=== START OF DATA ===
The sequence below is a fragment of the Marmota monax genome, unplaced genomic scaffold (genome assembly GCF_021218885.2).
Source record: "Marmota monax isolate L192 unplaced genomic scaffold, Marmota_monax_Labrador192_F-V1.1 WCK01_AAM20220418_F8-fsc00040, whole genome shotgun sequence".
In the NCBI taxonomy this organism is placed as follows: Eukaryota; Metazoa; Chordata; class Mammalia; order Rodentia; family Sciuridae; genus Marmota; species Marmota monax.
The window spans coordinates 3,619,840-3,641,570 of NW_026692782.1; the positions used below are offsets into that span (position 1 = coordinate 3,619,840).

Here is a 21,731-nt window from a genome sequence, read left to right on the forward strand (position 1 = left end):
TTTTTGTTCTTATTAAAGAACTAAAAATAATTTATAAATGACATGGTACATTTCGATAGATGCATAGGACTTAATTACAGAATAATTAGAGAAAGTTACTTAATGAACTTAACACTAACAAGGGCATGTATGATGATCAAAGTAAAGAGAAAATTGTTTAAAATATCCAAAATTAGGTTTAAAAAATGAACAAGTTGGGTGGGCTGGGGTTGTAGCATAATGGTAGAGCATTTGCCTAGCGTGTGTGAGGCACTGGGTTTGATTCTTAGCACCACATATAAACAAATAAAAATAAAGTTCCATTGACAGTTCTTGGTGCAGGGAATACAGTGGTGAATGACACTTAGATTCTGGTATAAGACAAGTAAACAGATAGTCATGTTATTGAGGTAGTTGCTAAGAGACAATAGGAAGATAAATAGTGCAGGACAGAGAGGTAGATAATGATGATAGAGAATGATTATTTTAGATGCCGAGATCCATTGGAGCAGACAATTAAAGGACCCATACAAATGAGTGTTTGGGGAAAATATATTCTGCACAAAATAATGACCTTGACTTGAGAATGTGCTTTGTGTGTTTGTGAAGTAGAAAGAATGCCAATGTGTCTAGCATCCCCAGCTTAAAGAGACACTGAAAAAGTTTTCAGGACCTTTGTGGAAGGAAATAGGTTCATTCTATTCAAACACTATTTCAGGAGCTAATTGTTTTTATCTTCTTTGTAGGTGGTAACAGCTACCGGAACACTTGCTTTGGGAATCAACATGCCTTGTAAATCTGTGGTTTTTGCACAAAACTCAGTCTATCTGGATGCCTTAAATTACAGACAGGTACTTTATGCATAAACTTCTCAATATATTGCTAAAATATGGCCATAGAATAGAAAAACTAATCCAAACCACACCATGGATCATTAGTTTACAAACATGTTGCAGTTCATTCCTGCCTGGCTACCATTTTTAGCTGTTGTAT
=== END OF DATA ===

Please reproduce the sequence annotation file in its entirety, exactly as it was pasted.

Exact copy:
The sequence below is a fragment of the Marmota monax genome, unplaced genomic scaffold (genome assembly GCF_021218885.2).
Source record: "Marmota monax isolate L192 unplaced genomic scaffold, Marmota_monax_Labrador192_F-V1.1 WCK01_AAM20220418_F8-fsc00040, whole genome shotgun sequence".
In the NCBI taxonomy this organism is placed as follows: Eukaryota; Metazoa; Chordata; class Mammalia; order Rodentia; family Sciuridae; genus Marmota; species Marmota monax.
The window spans coordinates 3,619,840-3,641,570 of NW_026692782.1; the positions used below are offsets into that span (position 1 = coordinate 3,619,840).

Here is a 21,731-nt window from a genome sequence, read left to right on the forward strand (position 1 = left end):
TTTTTGTTCTTATTAAAGAACTAAAAATAATTTATAAATGACATGGTACATTTCGATAGATGCATAGGACTTAATTACAGAATAATTAGAGAAAGTTACTTAATGAACTTAACACTAACAAGGGCATGTATGATGATCAAAGTAAAGAGAAAATTGTTTAAAATATCCAAAATTAGGTTTAAAAAATGAACAAGTTGGGTGGGCTGGGGTTGTAGCATAATGGTAGAGCATTTGCCTAGCGTGTGTGAGGCACTGGGTTTGATTCTTAGCACCACATATAAACAAATAAAAATAAAGTTCCATTGACAGTTCTTGGTGCAGGGAATACAGTGGTGAATGACACTTAGATTCTGGTATAAGACAAGTAAACAGATAGTCATGTTATTGAGGTAGTTGCTAAGAGACAATAGGAAGATAAATAGTGCAGGACAGAGAGGTAGATAATGATGATAGAGAATGATTATTTTAGATGCCGAGATCCATTGGAGCAGACAATTAAAGGACCCATACAAATGAGTGTTTGGGGAAAATATATTCTGCACAAAATAATGACCTTGACTTGAGAATGTGCTTTGTGTGTTTGTGAAGTAGAAAGAATGCCAATGTGTCTAGCATCCCCAGCTTAAAGAGACACTGAAAAAGTTTTCAGGACCTTTGTGGAAGGAAATAGGTTCATTCTATTCAAACACTATTTCAGGAGCTAATTGTTTTTATCTTCTTTGTAGGTGGTAACAGCTACCGGAACACTTGCTTTGGGAATCAACATGCCTTGTAAATCTGTGGTTTTTGCACAAAACTCAGTCTATCTGGATGCCTTAAATTACAGACAGGTACTTTATGCATAAACTTCTCAATATATTGCTAAAATATGGCCATAGAATAGAAAAACTAATCCAAACCACACCATGGATCATTAGTTTACAAACATGTTGCAGTTCATTCCTGCCTGGCTACCATTTTTAGCTGTTGTAT